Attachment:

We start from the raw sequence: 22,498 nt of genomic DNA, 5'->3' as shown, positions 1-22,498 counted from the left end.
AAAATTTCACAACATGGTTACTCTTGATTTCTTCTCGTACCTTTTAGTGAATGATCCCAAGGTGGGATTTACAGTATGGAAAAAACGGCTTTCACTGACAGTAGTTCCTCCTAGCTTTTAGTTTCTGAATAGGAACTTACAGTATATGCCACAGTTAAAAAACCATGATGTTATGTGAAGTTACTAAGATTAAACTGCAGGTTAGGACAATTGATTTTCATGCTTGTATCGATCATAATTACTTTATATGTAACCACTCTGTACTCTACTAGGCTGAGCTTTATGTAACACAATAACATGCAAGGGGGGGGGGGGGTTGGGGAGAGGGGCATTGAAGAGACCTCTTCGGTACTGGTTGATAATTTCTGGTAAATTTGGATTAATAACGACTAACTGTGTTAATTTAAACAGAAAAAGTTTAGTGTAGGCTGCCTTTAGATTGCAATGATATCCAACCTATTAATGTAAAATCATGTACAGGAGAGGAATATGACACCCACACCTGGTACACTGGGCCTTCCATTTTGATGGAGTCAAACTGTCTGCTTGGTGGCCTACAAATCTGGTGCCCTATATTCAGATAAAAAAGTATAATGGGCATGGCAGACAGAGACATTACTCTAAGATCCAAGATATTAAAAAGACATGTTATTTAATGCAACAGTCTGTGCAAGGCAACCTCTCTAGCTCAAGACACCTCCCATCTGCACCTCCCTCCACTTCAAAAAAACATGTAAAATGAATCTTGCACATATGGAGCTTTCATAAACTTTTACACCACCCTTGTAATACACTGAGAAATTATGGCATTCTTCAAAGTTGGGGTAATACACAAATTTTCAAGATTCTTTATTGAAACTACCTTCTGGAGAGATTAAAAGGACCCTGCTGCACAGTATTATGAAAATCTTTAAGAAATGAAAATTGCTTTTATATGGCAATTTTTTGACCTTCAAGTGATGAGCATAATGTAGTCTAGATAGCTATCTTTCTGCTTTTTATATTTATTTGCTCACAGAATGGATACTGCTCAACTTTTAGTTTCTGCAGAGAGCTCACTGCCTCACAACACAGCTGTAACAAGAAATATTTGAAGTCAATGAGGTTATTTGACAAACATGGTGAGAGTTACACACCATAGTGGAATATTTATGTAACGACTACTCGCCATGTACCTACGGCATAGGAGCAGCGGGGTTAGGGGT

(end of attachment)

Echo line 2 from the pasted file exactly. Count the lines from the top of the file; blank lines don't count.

AAAATTTCACAACATGGTTACTCTTGATTTCTTCTCGTACCTTTTAGTGAATGATCCCAAGGTGGGATTTACAGTATGGAAAAAACGGCTTTCACTGACAGTAGTTCCTCCTAGCTTTTAGTTTCTGAATAGGAACTTACAGTATATGCCACAGTTAAAAAACCATGATGTTATGTGAAGTTACTAAGATTAAACTGCAGGTTAGGACAATTGATTTTCATGCTTGTATCGATCATAATTACTTTATATGTAACCACTCTGTACTCTACTAGGCTGAGCTTTATGTAACACAATAACATGCAAGGGGGGGGGGGGGTTGGGGAGAGGGGCATTGAAGAGACCTCTTCGGTACTGGTTGATAATTTCTGGTAAATTTGGATTAATAACGACTAACTGTGTTAATTTAAACAGAAAAAGTTTAGTGTAGGCTGCCTTTAGATTGCAATGATATCCAACCTATTAATGTAAAATCATGTACAGGAGAGGAATATGACACCCACACCTGGTACACTGGGCCTTCCATTTTGATGGAGTCAAACTGTCTGCTTGGTGGCCTACAAATCTGGTGCCCTATATTCAGATAAAAAAGTATAATGGGCATGGCAGACAGAGACATTACTCTAAGATCCAAGATATTAAAAAGACATGTTATTTAATGCAACAGTCTGTGCAAGGCAACCTCTCTAGCTCAAGACACCTCCCATCTGCACCTCCCTCCACTTCAAAAAAACATGTAAAATGAATCTTGCACATATGGAGCTTTCATAAACTTTTACACCACCCTTGTAATACACTGAGAAATTATGGCATTCTTCAAAGTTGGGGTAATACACAAATTTTCAAGATTCTTTATTGAAACTACCTTCTGGAGAGATTAAAAGGACCCTGCTGCACAGTATTATGAAAATCTTTAAGAAATGAAAATTGCTTTTATATGGCAATTTTTTGACCTTCAAGTGATGAGCATAATGTAGTCTAGATAGCTATCTTTCTGCTTTTTATATTTATTTGCTCACAGAATGGATACTGCTCAACTTTTAGTTTCTGCAGAGAGCTCACTGCCTCACAACACAGCTGTAACAAGAAATATTTGAAGTCAATGAGGTTATTTGACAAACATGGTGAGAGTTACACACCATAGTGGAATATTTATGTAACGACTACTCGCCATGTACCTACGGCATAGGAGCAGCGGGGTTAGGGGT